“I got a taste for it and have some knowledge going in and I think I can help the district financially get to a better path that hopefully moves us toward a new school,” he said.

“If it’s not a school, then we can do things to set us up to be financially stronger.”

Wykert said he sees firsthand the skills gaps present in the county and the mindset that all high school students should migrate to college is not the mindset today.

“That was the way to a future, but in my professional life, we’re having trouble filling positions for skill jobs and it’s good to see what our trades programs are doing here locally,” Wykert said.

He said communication could also be improved between the board and the district residents.

He said the board could do a better job because right now people have to subscribe to social media platforms. However, he said residents have some responsibility in the formula as well and need to stay educated as to what is happening locally.

“The mayor or a couple council candidates have talked about coffee with the council. I think that’s a good idea and a good way for people to get real information without having to sit through meetings,” he said.

Wykert is married and has two children at the elementary and pre-K levels of the district. He said he wants to not only help secure a better education for his kids but their friends and peers.

“I’m used to making tough decisions. I work for a weather-based company and I can update expectations and future plans with what’s going on currently. That financial knowledge will help the district,” he said.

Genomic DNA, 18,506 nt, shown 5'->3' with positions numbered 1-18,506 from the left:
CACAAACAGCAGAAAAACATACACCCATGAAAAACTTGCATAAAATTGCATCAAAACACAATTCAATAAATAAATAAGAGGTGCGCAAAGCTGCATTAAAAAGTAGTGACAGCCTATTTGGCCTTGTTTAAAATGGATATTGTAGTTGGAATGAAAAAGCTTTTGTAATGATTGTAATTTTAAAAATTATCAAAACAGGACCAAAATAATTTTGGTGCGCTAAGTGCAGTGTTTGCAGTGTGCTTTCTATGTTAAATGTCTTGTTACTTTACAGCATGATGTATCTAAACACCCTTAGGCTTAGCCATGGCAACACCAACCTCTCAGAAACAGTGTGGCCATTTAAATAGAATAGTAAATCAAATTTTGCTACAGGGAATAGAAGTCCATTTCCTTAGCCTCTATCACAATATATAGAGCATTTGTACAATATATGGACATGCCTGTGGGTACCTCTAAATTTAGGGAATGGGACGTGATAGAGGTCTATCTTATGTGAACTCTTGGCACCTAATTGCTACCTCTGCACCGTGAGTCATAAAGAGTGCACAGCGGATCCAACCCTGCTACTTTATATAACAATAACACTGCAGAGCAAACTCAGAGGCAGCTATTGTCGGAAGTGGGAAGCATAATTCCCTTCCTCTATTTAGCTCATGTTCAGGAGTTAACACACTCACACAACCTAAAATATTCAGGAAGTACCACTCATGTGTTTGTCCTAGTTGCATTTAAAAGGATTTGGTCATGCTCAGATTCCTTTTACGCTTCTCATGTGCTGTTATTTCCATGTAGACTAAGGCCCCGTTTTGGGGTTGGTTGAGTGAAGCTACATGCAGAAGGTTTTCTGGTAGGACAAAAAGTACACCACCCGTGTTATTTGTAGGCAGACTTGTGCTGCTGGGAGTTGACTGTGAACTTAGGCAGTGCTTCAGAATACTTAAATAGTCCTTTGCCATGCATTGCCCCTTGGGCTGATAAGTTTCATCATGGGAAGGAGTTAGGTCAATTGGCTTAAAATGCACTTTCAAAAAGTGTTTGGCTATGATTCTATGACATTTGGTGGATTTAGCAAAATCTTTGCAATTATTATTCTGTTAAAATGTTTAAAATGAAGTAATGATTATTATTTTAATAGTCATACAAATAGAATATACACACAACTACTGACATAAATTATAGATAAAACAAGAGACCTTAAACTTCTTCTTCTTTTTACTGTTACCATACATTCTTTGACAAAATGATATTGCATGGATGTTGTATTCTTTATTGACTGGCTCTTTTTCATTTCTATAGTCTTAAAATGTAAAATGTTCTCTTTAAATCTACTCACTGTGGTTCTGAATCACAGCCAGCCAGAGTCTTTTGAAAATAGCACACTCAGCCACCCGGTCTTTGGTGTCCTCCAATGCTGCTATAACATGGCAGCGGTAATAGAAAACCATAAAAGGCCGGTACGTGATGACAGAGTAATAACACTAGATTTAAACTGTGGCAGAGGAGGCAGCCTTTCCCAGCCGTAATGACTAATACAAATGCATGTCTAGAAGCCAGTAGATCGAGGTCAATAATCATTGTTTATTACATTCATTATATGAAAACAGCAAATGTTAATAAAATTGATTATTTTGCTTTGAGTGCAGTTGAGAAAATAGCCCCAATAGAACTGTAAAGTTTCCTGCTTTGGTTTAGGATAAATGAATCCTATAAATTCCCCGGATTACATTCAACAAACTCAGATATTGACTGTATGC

“And we’ve done it at work without having a layoff. We keep our people employed because they are our best asset, and I believe that’s true in the school district as well.”

Jared Hotop, who been on the board for the past four years said he wants to get Fort Madison back on top.


The 10-year Army veteran, who now works for the BNSF railroad and grew up in Fort Madison, said trades are a big part of the future of the district and would like to see programs added.

“I’d like to see the trades expanded to included electrical, plumbing, and more welding,” he said.

“I think our building trades is great. We’re winning all these events, and we have a great instructor. But we need to expand that into plumbing and electrical. There’s such a huge demand and a lot of those jobs are good paying right out of high school.”

Hotop also said communication needs to be improved not only between the district and the taxpayers, but also internally.

“I’m the type of person that I won’t keep my mouth shut. If something’s wrong, I want it fixed. I don’t sweep things under the rug. I wanna get our district fixed. There are problems and some that we don’t even know about. Then we find out this happened and now we have to deal with it. If it’s ongoing we need to know about it. I want to hear from the front line, and that’s the teachers, as to what they want need.”

He said communication is getting better than it has been in the past.

“We’re trying to get more information out there the best we can. If anyone has a better idea I’m open to it, to get information out there.”

He said he grew up in Fort Madison and chose to stay here to raise a family and that commitment spills over to the schools and he wants to continue to be part of improving the district.